Red Lips, A Flawless Complexion, and Maybe Some Glitter: Makeup and Your Skin 

After grueling all-nighters fueled by sugary drinks and fried goodies, I can’t help but be ever-so-grateful for the bustling makeup industry and all it has to offer to transform my dark-circle and acne prone complexion into one that is fresh and bright. With each foundation application though, I begin to fear makeup’s effect on my skin. Am I increasingly clogging my pores with each additional dab of powder? Am I setting myself up for early wrinkling?  

The burning question about
whether makeup is all that bad for you boils down to your skin type, the type
of makeup you use, and the way that you remove it. People with allergies, skin
conditions, and sensitive skin may negatively react to makeup, but generally
speaking, regular makeup application is not “bad” for most people.  

It is important to choose
high-quality makeup that is appropriate for your skin type. High-quality does
not necessarily mean exuberantly expensive – a plethora of inexpensive makeup is
actually made from very similar ingredients as expensive items, so to best
evaluate makeup, look at its ingredients list.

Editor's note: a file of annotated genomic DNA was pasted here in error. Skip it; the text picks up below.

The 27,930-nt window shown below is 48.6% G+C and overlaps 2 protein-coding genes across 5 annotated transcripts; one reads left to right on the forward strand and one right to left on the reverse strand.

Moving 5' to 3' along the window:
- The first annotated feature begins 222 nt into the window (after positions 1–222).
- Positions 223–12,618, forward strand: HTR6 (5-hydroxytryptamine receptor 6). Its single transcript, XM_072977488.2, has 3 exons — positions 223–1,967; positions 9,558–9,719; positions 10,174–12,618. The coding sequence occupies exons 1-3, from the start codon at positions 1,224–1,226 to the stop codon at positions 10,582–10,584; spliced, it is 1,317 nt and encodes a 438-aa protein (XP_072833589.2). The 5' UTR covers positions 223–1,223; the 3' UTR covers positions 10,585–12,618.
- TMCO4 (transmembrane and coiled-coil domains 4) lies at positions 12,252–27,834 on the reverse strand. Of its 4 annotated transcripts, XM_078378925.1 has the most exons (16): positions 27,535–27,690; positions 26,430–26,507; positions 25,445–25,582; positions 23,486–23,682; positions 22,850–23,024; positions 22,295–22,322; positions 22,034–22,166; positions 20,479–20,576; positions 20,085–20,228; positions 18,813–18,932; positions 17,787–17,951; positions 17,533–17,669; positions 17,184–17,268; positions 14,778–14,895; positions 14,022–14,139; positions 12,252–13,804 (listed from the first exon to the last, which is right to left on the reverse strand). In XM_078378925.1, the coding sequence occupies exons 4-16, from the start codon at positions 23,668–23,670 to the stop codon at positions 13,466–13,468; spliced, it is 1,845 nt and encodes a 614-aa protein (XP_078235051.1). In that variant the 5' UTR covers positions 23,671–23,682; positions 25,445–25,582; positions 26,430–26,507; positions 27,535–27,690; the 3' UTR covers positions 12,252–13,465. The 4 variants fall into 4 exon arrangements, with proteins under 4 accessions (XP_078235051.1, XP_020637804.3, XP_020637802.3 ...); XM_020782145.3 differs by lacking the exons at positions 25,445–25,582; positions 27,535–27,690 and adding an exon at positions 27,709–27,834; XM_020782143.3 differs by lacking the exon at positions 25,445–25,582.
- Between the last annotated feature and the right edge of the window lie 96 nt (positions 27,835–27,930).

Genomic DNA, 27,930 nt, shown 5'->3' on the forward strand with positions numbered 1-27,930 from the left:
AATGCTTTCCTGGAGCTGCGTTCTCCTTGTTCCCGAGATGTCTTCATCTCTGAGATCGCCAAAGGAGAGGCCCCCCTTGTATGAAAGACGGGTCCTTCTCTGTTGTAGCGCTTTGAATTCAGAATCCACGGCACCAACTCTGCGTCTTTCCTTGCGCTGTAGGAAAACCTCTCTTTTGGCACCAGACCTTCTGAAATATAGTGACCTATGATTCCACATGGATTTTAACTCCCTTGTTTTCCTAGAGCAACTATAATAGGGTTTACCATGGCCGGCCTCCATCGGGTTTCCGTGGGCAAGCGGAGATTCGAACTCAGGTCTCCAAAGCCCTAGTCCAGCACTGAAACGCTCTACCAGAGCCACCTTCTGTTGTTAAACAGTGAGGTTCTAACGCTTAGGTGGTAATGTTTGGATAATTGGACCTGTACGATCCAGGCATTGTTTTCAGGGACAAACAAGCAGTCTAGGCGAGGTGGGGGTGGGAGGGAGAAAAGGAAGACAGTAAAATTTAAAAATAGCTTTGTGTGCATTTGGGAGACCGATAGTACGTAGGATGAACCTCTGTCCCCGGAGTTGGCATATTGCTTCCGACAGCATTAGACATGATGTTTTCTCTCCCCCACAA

How well you remove your
makeup can really make a world of a difference in terms of your skin’s health.
Dermatologists recommend always double-cleansing your skin when wearing makeup,
and definitely never ever sleep in
makeup as it doesn’t allow your skin to effectively shed, repair and

It is undoubtedly nice to
doll up with some makeup every now and then. It can make us feel more feminine
and confident, and has not been shown to be all that terrible for our skin. Of
course, anything in excess can cause problems, and it never hurts to take some
breaks from makeup to let your skin breathe, but the next time you need to
cover up after that awful all-nighter or are getting pumped for a night out,
don’t shy away from your favourite concealer. 

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